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J Plast Reconstr Aesthet Surg. 2009 Nov;62(11):1428-36. doi: 10.1016/j.bjps.2008.06.033. Epub 2008 Oct 4.

Outcomes of vacuum-assisted closure for the treatment of wounds in a paediatric population: case series of 58 patients.

Author information

1
Department of Plastic and Reconstructive Surgery, Loma Linda University Medical Center, Loma Linda, CA 92354, USA.

Abstract

OBJECTIVE:

This retrospective case series describes our experiences and outcomes using the vacuum-assisted closure (VAC) Therapy System for the management of difficult acute and chronic wounds in paediatric patients.

SUMMARY BACKGROUND DATA:

Difficult wounds that cannot be closed primarily can create major challenges in paediatric patient care. Decreasing the time to wound closure is especially critical when managing paediatric patients.

METHODS:

A retrospective review of medical records for 58 consecutive paediatric patients treated with VAC therapy was performed. Demographics, diagnosis, length of therapy, time to closure, time to discharge, type of VAC dressing used, dressing change schedule, therapy settings, and complications were recorded for each patient.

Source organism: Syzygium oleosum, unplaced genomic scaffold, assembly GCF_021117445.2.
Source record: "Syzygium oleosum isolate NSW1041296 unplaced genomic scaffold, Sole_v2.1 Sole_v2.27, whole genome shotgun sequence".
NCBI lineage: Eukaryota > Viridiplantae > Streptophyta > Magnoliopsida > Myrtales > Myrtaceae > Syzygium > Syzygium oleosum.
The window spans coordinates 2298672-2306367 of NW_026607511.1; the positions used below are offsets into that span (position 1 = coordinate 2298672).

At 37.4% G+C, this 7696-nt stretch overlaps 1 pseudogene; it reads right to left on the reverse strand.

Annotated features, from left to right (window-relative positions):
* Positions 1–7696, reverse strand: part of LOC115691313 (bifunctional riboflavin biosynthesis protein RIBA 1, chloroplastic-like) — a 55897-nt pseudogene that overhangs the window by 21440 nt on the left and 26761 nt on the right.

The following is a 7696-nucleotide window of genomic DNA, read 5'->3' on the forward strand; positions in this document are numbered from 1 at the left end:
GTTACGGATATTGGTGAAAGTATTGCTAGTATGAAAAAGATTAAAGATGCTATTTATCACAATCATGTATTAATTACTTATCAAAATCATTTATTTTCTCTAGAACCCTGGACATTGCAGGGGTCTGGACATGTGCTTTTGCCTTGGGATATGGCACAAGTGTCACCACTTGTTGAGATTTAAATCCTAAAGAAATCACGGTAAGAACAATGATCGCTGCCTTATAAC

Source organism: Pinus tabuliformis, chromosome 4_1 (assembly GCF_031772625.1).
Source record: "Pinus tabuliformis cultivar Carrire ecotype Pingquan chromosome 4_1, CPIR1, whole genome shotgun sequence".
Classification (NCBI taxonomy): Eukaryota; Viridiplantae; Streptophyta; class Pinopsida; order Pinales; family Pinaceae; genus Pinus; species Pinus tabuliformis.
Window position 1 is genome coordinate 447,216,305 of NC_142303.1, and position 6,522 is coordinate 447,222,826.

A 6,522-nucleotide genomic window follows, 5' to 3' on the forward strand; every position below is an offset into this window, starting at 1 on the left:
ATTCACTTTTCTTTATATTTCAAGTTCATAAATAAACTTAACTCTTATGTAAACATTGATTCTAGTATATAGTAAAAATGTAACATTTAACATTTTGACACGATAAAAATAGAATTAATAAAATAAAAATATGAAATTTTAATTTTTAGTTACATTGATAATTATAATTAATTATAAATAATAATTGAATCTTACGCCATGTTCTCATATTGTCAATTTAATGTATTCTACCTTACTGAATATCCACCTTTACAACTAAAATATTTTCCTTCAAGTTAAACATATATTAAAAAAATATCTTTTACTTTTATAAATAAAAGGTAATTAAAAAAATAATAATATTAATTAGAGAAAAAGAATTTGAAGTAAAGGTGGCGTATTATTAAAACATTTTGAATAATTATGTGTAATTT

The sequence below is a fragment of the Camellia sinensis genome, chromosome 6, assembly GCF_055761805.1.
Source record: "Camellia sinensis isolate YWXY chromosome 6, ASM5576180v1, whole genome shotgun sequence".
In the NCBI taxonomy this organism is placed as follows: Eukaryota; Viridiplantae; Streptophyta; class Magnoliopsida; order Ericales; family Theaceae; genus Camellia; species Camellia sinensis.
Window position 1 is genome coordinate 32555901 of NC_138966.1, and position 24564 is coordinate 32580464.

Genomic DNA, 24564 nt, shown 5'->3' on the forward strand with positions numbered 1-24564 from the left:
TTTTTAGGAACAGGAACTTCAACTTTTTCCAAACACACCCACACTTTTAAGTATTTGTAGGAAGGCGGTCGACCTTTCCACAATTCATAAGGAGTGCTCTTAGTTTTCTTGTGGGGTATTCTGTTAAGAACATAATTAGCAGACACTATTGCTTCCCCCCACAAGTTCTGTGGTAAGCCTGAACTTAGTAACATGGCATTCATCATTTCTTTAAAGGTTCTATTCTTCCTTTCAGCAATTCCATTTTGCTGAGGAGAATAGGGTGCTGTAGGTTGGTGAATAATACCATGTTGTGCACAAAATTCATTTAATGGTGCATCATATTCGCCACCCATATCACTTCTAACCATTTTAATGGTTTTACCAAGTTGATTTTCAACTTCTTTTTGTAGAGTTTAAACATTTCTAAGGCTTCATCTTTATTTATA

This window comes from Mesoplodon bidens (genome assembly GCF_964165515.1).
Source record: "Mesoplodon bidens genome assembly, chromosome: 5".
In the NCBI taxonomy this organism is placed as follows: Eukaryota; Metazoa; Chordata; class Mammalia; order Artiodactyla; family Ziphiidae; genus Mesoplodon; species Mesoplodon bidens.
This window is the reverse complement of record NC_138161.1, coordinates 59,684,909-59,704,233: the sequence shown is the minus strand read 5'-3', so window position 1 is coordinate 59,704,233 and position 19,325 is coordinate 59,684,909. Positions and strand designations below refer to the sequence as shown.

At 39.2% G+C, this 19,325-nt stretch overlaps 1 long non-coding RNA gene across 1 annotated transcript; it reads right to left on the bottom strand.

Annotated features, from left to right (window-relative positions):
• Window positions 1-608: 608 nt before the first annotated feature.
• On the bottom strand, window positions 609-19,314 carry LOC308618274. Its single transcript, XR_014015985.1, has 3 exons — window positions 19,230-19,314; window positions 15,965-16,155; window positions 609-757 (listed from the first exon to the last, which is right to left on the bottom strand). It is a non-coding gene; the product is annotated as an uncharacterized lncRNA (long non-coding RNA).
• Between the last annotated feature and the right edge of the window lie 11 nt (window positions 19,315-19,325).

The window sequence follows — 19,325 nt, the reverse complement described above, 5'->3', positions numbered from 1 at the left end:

RESULTS:

The median age of all 58 patients was 10 years (range, 10 days to 16 years). Fifty-four of the 58 wounds reached full closure. Patients were divided into five different groups according to diagnosis. The median time to closure for each group follows: Group 1 (abdominal wounds) 10 days (range, 3-99 days); Group 2 (surgical soft tissue deficit) 12 days (range, 3-30 days); Group 3 (trauma wounds) 7 days (range, 3-10 days); Group 4 (stage III/IV pressure ulcers) 15 days (range, 14-15 days); Group 5 (fasciotomy wounds) 5 days (range, 5-10 days). No complications were recorded for any of the patients.

CONCLUSIONS:

The results demonstrate that VAC therapy may be a viable, safe and effective method of managing this difficult-to-treat population.

PMID:
18835547
DOI:
10.1016/j.bjps.2008.06.033
[Indexed for MEDLINE]

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